Service use in this study was defined as the presence of at least one billable encounter in a service category for the given year. Services examined included case management, which provides coordination of care for the most complex patients and those with heavy service needs; outpatient treatment in individual or group services at county clinics or county-contracted providers; inpatient hospitalization in any participating fee-for-service or county-operated psychiatric hospital; services in a crisis residential facility, a short-term, acute residential alternative to hospitalization for patients not requiring a locked facility; day treatment, rehabilitation, or services in a partial hospitalization program; and the San Diego County Emergency Psychiatric Unit. Services that might have been provided by emergency departments of local community hospitals were not included in the data. We examined the proportion of clients receiving each service during fiscal 2002–2003.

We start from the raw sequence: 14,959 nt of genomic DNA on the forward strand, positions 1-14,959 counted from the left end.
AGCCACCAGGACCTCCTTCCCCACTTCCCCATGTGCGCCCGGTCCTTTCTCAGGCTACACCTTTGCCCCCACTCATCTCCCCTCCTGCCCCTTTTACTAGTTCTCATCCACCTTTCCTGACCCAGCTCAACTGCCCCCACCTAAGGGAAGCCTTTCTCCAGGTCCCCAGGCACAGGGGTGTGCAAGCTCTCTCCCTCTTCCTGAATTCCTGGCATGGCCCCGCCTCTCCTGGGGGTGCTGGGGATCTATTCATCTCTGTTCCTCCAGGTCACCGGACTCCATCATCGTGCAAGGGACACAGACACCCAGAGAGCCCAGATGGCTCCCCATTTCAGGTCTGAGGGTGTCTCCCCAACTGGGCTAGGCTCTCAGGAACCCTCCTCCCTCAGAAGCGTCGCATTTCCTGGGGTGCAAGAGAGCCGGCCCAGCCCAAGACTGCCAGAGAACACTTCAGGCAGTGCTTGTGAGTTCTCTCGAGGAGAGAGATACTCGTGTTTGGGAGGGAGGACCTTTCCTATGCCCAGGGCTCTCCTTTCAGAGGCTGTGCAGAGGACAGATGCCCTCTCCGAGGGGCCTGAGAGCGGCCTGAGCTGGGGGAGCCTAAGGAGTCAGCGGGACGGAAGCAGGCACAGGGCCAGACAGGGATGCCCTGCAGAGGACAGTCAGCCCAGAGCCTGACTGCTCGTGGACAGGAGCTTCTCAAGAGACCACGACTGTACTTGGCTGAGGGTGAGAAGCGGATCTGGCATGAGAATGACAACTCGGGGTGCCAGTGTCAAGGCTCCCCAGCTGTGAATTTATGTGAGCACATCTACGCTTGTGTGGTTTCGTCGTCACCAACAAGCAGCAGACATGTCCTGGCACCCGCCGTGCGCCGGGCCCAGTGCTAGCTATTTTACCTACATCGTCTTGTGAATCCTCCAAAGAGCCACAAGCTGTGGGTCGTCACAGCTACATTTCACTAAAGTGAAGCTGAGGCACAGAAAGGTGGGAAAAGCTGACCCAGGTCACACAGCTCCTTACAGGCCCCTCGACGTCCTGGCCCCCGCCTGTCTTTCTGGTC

An outside agency linked service files with unique client identifiers in order to preserve confidentiality in the creation of this database. This study complied with HIPAA requirements and was approved by the Institutional Review Boards of both the University of California, San Diego and the AOAMHS.
Univariate analyses were conducted using chi-square tests and analyses of variance. The dependent variable in each model was the particular service used by the participant during fiscal 2002–2003. The independent variable of interest was the presence or absence of an anxiety disorder. The class of anxiety disorders included the following DSM-4 TR conditions: PTSD, panic disorder with and without agoraphobia, agoraphobia without history of panic disorder, GAD, OCD, social phobia, specific phobia, acute stress disorder, and anxiety disorder not otherwise specified (anxiety NOS) (American Psychiatric Association., 2000). All relevant tests were 2-tailed and the alpha value was set at p < .05.